Last week we wrote about how people in one West Virginia community are banding together to try to combat prescription drug abuse. Hopefully their efforts will have a ripple effect and reach beyond that one particular area.
The Associated Press has reported that:
“A West Virginia public vocational school has been shut down indefinitely after traces of methamphetamine were found throughout the building during an investigation of the principal and a teacher.”
While police say they did not find proof that the school itself was used as a meth lab, they did get a teacher to confess to smoking meth with the principal in the principal’s office.
The idea that “it takes a village” has been repeated so often that it has become a cliché. There is truth to that notion, though. When confronting addiction, it is hard to do so all alone. Patients who complete substance abuse treatment benefit when they return to a supportive environment. Professionals do their very best but when someone returns to daily life, they need to be surrounded by people who encourage them to remain sober.
At Transitions Miami drug rehab we believe that successful substance abuse treatment and addiction recovery addresses the needs of family members and significant others. Because the lives of all family members are inseparable, substance abuse is treatment is most affective when the addiction is treated as a family disease.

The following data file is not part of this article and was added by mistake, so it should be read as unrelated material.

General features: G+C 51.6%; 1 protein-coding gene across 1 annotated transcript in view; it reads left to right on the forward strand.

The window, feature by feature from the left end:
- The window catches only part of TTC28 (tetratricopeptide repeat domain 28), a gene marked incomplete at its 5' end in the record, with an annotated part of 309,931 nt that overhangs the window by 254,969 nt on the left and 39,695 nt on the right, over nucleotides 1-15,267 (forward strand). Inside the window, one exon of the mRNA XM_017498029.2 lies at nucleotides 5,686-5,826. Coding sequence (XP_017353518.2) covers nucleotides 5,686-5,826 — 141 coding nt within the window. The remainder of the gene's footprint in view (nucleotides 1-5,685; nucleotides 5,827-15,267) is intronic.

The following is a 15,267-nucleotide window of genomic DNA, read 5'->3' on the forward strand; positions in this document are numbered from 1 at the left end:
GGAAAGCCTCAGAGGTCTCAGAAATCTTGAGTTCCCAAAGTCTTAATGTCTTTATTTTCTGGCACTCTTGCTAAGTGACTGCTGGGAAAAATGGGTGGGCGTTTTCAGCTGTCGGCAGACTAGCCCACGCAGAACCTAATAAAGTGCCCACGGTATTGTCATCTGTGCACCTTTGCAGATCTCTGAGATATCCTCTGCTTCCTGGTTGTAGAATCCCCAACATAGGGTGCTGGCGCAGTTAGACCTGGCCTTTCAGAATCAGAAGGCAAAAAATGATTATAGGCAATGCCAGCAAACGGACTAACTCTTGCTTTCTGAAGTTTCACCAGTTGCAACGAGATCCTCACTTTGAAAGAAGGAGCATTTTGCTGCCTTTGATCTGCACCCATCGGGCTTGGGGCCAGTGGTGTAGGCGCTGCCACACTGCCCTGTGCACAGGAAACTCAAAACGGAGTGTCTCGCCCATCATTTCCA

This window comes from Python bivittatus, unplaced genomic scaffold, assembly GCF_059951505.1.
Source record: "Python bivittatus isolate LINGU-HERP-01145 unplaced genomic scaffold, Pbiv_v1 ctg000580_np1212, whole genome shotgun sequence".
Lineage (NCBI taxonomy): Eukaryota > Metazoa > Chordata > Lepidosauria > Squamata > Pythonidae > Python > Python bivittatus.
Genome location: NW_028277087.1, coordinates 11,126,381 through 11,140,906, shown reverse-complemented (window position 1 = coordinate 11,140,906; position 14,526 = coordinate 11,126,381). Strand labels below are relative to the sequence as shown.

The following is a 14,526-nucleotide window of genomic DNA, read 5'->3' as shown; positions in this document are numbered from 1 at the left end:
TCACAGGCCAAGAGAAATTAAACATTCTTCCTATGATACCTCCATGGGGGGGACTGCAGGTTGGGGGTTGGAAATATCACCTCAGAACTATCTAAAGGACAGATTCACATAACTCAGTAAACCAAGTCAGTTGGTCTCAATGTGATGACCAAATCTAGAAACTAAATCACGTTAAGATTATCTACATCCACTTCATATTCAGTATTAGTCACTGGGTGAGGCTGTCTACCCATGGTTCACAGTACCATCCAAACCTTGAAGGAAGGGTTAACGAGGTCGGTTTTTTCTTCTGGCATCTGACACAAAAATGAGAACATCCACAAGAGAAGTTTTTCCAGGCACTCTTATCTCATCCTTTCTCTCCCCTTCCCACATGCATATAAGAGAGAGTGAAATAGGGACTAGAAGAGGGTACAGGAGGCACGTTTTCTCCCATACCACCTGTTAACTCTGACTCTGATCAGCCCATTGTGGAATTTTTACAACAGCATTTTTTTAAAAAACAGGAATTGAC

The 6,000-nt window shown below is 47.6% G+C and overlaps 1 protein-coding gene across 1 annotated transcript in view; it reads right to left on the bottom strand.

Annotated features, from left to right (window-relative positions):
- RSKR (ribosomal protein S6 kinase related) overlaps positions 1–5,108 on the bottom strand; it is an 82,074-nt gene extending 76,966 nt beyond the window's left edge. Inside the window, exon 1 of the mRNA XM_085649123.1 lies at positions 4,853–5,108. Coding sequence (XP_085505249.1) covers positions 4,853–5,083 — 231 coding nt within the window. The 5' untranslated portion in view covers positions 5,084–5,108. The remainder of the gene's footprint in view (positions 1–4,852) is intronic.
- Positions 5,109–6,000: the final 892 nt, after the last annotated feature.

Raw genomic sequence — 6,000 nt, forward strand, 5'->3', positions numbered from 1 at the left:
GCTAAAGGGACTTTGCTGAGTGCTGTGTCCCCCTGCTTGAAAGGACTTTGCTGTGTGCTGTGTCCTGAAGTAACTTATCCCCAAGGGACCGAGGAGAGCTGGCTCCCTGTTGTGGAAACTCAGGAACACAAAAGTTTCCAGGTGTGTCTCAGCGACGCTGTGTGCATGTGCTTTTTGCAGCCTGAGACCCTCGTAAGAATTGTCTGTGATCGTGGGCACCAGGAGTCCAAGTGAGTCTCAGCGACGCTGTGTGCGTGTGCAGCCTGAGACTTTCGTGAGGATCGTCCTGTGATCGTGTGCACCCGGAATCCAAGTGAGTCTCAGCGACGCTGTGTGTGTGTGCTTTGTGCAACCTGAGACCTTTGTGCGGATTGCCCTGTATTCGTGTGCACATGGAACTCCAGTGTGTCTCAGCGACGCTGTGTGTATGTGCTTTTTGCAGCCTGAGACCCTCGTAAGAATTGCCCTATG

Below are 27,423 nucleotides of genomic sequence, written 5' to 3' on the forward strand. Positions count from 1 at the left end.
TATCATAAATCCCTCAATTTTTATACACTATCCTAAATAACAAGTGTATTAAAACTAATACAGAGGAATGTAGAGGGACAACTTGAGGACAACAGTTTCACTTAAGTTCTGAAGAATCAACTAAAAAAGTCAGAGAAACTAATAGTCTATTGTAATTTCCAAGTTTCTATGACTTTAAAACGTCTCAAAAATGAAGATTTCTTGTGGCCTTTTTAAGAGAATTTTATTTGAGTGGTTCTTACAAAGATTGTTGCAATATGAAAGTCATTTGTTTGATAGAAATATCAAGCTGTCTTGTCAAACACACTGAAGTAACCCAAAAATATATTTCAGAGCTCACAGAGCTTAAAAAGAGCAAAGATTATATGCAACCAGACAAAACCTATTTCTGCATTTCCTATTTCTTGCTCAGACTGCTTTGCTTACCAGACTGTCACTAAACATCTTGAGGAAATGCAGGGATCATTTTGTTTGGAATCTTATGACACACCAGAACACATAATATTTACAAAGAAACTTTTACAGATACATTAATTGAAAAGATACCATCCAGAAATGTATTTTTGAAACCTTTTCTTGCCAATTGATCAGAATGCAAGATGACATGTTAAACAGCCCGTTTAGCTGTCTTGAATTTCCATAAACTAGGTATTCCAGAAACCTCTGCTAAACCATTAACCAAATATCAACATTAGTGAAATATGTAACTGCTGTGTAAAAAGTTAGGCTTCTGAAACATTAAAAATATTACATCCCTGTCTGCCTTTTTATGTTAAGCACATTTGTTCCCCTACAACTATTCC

There are some family members who may feel as if they do not need to be involved if there are not the ones engaging in substance abuse. We submit that you may be affected by a family member’s substance abuse and will be better able to help that family member if you understand the recovery process. In addition, what family members may not want to face is that they while someone else’s substance abuse is not their fault, their interactions with a family member may play a role in a patient’s unpleasant feelings. This is why we offer several opportunities specially designed for families to address the issues of drug and alcohol addiction recovery.